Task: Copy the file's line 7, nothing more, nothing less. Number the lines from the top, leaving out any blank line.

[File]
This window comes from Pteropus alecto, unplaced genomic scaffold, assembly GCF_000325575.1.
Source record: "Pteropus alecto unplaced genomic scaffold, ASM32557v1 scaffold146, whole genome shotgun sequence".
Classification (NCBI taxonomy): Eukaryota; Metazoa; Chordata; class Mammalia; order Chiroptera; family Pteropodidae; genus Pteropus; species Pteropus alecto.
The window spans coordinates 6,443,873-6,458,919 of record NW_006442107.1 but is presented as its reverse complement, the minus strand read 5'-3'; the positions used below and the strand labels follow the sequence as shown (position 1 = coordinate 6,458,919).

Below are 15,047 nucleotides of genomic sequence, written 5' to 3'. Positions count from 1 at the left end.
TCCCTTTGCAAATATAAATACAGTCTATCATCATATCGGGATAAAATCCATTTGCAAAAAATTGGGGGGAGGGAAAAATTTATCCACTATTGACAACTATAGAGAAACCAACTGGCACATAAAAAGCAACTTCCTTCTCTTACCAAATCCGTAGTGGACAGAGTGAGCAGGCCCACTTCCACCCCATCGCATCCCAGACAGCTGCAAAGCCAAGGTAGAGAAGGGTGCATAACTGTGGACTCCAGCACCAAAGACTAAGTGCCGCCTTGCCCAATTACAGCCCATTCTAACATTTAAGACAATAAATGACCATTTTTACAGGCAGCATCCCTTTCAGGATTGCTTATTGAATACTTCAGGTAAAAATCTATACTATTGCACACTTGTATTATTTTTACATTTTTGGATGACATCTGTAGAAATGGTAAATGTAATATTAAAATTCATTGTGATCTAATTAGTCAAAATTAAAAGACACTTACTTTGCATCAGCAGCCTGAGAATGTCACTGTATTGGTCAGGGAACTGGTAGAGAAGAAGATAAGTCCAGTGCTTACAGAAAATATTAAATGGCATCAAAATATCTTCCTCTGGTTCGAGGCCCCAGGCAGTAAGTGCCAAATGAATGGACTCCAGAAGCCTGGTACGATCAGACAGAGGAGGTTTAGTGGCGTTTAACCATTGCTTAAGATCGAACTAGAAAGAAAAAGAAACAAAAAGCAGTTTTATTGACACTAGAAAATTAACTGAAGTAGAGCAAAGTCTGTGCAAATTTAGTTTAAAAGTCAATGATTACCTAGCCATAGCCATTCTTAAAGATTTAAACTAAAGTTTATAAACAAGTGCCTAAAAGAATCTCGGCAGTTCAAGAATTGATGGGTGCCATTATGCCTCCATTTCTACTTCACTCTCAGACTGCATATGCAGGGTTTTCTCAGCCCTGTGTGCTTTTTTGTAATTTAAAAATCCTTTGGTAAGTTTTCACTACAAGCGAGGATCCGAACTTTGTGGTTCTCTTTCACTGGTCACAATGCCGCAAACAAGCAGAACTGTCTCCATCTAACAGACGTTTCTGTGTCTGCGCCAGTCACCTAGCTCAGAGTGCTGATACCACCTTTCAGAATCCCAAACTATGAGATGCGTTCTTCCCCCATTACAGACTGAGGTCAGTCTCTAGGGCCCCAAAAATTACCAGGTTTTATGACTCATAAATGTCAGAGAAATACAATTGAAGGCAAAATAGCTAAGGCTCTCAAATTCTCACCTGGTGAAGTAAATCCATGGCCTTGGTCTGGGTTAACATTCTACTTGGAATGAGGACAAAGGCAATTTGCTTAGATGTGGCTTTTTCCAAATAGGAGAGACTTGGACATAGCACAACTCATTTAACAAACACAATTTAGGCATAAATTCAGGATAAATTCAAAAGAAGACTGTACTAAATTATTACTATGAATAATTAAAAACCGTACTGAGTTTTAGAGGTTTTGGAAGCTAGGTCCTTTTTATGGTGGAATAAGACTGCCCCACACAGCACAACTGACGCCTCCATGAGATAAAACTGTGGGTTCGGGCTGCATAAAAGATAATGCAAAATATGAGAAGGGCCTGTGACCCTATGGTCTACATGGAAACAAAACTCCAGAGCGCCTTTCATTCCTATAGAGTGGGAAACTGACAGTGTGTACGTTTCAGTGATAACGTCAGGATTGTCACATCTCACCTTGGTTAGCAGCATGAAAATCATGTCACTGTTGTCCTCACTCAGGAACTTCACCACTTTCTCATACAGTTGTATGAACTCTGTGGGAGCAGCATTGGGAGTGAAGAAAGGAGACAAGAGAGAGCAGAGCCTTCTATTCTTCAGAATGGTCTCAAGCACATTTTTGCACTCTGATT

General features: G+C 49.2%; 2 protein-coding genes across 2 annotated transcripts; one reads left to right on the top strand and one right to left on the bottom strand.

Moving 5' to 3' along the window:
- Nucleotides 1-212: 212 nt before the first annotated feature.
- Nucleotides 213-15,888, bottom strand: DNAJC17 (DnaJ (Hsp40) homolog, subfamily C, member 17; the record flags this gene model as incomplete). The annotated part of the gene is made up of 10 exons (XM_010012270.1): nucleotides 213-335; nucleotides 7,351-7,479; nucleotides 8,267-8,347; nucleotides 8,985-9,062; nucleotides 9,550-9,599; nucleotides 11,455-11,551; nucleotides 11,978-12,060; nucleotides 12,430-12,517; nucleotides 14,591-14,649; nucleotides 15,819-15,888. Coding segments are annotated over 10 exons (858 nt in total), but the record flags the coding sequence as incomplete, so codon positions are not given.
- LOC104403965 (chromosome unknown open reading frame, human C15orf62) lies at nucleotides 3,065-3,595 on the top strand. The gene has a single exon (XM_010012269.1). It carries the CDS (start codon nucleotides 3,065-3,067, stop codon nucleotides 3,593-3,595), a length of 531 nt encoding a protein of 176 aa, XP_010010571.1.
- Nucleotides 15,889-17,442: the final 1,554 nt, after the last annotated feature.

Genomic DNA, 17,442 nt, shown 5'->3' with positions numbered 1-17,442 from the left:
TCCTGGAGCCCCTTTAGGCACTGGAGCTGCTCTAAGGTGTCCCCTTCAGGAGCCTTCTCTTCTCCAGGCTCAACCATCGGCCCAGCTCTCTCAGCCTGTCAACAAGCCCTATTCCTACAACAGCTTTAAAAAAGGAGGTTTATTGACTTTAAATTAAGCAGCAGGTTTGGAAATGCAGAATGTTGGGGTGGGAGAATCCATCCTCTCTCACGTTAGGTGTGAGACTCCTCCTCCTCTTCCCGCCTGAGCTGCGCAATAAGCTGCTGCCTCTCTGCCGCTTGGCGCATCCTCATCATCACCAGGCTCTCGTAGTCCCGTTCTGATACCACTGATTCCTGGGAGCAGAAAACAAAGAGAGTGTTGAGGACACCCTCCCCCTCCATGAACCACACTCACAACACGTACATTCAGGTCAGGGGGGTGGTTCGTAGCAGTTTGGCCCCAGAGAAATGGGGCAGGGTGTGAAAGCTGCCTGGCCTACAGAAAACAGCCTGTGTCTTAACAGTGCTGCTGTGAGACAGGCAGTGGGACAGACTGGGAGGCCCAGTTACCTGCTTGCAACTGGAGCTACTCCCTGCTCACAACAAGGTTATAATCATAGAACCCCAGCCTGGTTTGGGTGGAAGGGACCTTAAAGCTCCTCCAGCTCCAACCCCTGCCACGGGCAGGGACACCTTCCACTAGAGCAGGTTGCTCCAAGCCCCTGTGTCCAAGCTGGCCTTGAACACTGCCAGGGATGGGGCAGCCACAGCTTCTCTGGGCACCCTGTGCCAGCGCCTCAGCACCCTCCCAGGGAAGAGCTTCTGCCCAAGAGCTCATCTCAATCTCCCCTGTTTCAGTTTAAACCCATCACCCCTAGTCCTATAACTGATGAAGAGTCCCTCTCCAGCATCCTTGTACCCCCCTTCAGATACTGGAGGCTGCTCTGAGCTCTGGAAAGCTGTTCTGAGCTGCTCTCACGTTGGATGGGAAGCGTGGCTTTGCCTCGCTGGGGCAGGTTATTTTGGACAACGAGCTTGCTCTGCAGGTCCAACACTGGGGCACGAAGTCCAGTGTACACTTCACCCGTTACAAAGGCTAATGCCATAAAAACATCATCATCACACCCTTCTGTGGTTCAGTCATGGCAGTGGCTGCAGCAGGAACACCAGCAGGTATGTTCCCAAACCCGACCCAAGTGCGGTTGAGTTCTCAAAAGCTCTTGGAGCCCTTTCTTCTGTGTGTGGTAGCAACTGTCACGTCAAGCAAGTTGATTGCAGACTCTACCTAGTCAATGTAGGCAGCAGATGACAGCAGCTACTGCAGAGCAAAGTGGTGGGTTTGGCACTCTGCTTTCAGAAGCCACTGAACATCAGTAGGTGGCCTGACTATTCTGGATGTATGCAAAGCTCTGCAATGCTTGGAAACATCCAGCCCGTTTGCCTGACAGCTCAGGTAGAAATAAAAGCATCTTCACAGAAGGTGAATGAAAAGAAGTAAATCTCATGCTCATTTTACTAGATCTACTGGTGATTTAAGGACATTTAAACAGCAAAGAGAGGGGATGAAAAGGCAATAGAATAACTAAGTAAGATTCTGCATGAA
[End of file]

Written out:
General features: G+C 49.2%; 2 protein-coding genes across 2 annotated transcripts; one reads left to right on the top strand and one right to left on the bottom strand.